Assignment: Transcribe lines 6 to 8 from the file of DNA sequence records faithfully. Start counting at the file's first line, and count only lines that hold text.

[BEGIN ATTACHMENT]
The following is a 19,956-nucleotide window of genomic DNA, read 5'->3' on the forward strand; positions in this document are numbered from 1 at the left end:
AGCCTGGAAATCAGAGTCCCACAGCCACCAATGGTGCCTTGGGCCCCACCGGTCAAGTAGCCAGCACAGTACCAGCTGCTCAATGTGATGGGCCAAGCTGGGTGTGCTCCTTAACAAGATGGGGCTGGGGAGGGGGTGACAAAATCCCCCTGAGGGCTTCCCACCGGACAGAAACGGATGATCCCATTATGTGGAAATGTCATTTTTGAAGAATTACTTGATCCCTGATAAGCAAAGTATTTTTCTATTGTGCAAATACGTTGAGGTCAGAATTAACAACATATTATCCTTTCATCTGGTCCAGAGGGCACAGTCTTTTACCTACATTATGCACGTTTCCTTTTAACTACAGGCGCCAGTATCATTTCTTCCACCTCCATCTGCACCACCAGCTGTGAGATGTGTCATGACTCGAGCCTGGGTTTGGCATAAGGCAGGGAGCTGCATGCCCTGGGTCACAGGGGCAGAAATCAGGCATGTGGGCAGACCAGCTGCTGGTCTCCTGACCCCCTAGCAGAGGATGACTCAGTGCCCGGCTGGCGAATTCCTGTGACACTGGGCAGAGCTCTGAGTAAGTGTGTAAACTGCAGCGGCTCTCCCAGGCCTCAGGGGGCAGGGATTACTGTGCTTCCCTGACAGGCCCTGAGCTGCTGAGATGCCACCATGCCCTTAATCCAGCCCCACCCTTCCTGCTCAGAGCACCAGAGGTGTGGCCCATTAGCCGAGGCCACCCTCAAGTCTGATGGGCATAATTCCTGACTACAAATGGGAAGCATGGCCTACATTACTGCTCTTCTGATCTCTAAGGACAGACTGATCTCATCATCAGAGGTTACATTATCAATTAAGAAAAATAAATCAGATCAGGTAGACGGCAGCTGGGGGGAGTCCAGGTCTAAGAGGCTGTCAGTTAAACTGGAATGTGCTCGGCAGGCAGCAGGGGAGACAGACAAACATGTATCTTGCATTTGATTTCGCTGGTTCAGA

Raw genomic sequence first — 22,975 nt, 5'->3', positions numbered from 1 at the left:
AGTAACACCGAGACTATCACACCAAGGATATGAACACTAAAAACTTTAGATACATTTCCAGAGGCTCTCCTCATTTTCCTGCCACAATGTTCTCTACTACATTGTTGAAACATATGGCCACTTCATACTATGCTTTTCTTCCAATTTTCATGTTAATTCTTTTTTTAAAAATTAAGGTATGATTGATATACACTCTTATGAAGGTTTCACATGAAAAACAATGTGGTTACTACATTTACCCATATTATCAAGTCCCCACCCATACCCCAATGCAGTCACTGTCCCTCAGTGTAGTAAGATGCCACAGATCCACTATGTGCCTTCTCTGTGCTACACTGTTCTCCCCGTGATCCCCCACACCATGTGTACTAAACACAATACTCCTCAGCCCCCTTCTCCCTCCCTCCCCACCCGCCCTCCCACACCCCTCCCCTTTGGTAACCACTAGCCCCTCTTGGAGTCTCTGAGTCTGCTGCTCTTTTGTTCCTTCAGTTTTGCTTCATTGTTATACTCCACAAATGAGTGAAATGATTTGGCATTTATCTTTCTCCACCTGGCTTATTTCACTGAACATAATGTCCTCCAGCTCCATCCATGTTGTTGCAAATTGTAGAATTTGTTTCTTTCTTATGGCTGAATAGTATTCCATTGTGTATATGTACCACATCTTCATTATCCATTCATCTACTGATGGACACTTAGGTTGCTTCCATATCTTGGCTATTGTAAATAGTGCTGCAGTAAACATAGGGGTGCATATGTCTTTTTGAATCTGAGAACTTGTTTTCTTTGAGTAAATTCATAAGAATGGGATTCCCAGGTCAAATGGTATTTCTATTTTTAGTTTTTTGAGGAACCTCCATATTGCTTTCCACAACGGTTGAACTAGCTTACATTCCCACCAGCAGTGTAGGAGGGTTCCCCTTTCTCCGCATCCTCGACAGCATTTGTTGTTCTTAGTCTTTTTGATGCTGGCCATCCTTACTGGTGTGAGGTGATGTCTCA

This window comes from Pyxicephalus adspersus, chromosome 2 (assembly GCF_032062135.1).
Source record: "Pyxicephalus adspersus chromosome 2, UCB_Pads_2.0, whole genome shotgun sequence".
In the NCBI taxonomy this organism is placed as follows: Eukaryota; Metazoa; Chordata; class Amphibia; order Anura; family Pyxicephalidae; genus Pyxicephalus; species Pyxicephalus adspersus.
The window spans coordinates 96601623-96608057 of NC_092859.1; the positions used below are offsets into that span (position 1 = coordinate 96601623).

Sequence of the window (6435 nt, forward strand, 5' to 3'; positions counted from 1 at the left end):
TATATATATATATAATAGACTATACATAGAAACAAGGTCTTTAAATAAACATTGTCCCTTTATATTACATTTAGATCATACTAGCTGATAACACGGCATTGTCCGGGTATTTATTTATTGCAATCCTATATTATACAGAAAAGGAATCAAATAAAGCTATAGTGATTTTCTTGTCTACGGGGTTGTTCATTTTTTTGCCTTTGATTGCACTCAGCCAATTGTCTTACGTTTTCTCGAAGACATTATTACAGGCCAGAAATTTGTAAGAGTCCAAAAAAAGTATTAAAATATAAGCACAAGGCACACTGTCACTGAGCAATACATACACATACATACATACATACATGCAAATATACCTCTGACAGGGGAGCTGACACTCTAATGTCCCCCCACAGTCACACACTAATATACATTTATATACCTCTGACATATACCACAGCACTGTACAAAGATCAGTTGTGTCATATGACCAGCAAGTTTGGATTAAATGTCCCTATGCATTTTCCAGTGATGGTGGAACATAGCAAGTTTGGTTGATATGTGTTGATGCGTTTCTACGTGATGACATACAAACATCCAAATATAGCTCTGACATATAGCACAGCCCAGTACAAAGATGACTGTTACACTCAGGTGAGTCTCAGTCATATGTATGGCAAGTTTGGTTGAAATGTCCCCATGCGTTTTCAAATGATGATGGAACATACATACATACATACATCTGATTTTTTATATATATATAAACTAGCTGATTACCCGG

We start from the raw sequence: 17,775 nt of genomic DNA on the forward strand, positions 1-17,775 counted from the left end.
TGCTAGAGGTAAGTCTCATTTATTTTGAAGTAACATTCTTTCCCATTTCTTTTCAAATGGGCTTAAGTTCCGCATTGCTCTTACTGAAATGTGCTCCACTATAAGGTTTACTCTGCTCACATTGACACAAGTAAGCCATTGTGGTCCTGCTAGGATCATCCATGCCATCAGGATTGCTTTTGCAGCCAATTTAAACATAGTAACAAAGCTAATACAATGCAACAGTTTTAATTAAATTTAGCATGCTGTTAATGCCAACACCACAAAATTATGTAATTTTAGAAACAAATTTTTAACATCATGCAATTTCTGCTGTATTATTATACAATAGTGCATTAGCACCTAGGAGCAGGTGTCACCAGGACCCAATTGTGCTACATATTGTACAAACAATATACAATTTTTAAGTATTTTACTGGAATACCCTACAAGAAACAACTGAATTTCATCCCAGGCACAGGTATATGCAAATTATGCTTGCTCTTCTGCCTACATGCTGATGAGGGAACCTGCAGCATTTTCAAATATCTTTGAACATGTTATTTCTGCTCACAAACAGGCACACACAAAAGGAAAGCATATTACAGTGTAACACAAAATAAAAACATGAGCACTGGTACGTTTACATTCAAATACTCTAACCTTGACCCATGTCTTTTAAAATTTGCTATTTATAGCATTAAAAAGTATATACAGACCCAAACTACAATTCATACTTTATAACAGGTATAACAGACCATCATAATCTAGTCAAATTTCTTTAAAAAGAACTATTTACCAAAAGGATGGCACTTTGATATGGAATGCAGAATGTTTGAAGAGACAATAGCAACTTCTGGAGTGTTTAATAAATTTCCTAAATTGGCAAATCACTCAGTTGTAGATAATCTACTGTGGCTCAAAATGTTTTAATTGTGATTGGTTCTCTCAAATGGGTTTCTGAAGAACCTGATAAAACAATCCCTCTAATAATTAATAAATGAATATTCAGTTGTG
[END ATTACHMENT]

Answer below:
Source record: "Pyxicephalus adspersus chromosome 2, UCB_Pads_2.0, whole genome shotgun sequence".
In the NCBI taxonomy this organism is placed as follows: Eukaryota; Metazoa; Chordata; class Amphibia; order Anura; family Pyxicephalidae; genus Pyxicephalus; species Pyxicephalus adspersus.
The window spans coordinates 96601623-96608057 of NC_092859.1; the positions used below are offsets into that span (position 1 = coordinate 96601623).